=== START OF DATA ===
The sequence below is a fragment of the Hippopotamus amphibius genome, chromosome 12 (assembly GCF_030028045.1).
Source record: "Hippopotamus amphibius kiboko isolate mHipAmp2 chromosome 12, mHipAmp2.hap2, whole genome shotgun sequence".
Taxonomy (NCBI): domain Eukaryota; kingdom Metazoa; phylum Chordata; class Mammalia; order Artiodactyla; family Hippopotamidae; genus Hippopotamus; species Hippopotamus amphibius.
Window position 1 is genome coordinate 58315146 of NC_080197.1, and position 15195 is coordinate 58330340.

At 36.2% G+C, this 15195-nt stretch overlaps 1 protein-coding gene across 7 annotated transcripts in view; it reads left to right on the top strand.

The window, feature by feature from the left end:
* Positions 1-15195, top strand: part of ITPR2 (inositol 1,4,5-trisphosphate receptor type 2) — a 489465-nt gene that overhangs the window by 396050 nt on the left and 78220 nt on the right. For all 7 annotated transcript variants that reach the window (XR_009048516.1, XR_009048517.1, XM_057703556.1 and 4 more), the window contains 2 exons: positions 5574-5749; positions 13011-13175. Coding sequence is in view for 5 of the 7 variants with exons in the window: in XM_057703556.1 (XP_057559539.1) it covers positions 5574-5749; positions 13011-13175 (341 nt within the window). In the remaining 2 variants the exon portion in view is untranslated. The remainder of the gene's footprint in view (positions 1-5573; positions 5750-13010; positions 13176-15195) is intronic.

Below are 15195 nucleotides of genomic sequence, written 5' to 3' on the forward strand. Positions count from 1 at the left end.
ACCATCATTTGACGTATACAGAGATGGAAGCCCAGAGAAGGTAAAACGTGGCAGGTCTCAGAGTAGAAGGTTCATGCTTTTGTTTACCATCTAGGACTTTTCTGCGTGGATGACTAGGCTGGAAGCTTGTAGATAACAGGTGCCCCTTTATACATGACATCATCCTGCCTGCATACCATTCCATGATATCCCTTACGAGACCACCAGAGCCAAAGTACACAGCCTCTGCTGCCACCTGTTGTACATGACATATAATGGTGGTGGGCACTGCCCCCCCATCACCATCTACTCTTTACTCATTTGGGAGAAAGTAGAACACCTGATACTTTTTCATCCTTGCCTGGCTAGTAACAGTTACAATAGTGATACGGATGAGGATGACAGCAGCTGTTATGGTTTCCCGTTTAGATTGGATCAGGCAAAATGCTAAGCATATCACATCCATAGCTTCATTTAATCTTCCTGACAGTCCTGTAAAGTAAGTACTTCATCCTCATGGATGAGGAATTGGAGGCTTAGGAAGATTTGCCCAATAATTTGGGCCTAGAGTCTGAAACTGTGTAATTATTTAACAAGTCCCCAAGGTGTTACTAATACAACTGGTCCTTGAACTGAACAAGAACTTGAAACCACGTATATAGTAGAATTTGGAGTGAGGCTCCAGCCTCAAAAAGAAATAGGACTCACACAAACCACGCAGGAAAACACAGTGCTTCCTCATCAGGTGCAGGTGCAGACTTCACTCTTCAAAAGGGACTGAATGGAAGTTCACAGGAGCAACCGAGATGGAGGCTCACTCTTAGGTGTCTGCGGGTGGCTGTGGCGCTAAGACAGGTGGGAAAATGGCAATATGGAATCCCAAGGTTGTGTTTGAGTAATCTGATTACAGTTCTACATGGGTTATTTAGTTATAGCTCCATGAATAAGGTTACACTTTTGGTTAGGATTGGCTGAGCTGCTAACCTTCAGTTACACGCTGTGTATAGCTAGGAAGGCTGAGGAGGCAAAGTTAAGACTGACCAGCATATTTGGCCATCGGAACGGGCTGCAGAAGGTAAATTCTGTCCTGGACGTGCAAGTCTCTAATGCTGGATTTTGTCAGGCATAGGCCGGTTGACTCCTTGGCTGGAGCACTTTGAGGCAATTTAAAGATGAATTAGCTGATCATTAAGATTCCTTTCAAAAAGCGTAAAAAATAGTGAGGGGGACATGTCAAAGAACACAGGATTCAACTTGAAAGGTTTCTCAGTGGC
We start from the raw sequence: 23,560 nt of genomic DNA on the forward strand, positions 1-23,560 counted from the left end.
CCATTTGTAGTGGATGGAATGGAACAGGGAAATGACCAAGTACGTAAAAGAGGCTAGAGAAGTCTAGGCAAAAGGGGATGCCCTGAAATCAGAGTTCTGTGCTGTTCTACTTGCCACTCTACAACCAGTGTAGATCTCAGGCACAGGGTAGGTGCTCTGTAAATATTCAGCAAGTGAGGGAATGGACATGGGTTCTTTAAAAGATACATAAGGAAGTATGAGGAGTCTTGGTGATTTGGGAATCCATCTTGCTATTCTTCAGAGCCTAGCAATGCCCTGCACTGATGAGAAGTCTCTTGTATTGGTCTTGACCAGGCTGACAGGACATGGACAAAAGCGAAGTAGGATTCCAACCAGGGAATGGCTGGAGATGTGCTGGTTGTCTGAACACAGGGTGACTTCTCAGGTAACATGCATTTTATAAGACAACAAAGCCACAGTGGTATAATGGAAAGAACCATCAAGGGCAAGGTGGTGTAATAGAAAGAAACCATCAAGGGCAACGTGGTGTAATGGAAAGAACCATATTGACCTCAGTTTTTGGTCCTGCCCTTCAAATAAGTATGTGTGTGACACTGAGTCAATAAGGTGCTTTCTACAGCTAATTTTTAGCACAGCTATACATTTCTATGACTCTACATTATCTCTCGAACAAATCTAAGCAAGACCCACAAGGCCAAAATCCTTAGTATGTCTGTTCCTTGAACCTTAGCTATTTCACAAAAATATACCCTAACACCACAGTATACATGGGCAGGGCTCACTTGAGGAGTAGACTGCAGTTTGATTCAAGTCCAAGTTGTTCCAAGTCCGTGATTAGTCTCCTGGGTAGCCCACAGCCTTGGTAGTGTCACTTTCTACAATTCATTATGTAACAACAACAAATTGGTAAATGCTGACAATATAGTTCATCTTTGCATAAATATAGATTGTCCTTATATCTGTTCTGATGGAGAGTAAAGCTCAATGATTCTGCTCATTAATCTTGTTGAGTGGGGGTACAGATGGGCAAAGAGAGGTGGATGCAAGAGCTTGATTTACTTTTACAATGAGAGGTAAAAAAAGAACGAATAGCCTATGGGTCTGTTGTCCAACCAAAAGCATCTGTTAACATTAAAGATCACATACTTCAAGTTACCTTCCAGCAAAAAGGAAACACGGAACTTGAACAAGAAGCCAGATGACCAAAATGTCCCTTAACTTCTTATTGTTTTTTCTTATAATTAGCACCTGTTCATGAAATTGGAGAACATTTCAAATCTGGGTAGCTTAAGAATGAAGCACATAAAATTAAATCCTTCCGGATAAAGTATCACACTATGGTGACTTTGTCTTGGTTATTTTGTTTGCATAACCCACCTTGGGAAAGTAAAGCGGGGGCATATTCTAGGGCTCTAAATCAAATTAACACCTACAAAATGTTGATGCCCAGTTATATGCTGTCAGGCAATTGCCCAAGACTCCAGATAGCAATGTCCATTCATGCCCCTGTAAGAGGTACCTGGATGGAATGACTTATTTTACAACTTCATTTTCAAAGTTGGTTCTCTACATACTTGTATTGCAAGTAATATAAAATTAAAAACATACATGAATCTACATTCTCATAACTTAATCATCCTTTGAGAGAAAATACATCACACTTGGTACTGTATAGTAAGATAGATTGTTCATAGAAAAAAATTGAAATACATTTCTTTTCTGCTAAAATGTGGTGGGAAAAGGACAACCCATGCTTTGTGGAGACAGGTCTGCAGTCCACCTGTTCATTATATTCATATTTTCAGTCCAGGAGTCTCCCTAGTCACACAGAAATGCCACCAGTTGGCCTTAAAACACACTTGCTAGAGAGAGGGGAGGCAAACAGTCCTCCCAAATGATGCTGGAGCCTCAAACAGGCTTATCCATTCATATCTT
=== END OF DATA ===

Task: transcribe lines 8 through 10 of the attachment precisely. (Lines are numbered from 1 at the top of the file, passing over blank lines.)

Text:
Below are 15195 nucleotides of genomic sequence, written 5' to 3' on the forward strand. Positions count from 1 at the left end.
ACCATCATTTGACGTATACAGAGATGGAAGCCCAGAGAAGGTAAAACGTGGCAGGTCTCAGAGTAGAAGGTTCATGCTTTTGTTTACCATCTAGGACTTTTCTGCGTGGATGACTAGGCTGGAAGCTTGTAGATAACAGGTGCCCCTTTATACATGACATCATCCTGCCTGCATACCATTCCATGATATCCCTTACGAGACCACCAGAGCCAAAGTACACAGCCTCTGCTGCCACCTGTTGTACATGACATATAATGGTGGTGGGCACTGCCCCCCCATCACCATCTACTCTTTACTCATTTGGGAGAAAGTAGAACACCTGATACTTTTTCATCCTTGCCTGGCTAGTAACAGTTACAATAGTGATACGGATGAGGATGACAGCAGCTGTTATGGTTTCCCGTTTAGATTGGATCAGGCAAAATGCTAAGCATATCACATCCATAGCTTCATTTAATCTTCCTGACAGTCCTGTAAAGTAAGTACTTCATCCTCATGGATGAGGAATTGGAGGCTTAGGAAGATTTGCCCAATAATTTGGGCCTAGAGTCTGAAACTGTGTAATTATTTAACAAGTCCCCAAGGTGTTACTAATACAACTGGTCCTTGAACTGAACAAGAACTTGAAACCACGTATATAGTAGAATTTGGAGTGAGGCTCCAGCCTCAAAAAGAAATAGGACTCACACAAACCACGCAGGAAAACACAGTGCTTCCTCATCAGGTGCAGGTGCAGACTTCACTCTTCAAAAGGGACTGAATGGAAGTTCACAGGAGCAACCGAGATGGAGGCTCACTCTTAGGTGTCTGCGGGTGGCTGTGGCGCTAAGACAGGTGGGAAAATGGCAATATGGAATCCCAAGGTTGTGTTTGAGTAATCTGATTACAGTTCTACATGGGTTATTTAGTTATAGCTCCATGAATAAGGTTACACTTTTGGTTAGGATTGGCTGAGCTGCTAACCTTCAGTTACACGCTGTGTATAGCTAGGAAGGCTGAGGAGGCAAAGTTAAGACTGACCAGCATATTTGGCCATCGGAACGGGCTGCAGAAGGTAAATTCTGTCCTGGACGTGCAAGTCTCTAATGCTGGATTTTGTCAGGCATAGGCCGGTTGACTCCTTGGCTGGAGCACTTTGAGGCAATTTAAAGATGAATTAGCTGATCATTAAGATTCCTTTCAAAAAGCGTAAAAAATAGTGAGGGGGACATGTCAAAGAACACAGGATTCAACTTGAAAGGTTTCTCAGTGGC
We start from the raw sequence: 23,560 nt of genomic DNA on the forward strand, positions 1-23,560 counted from the left end.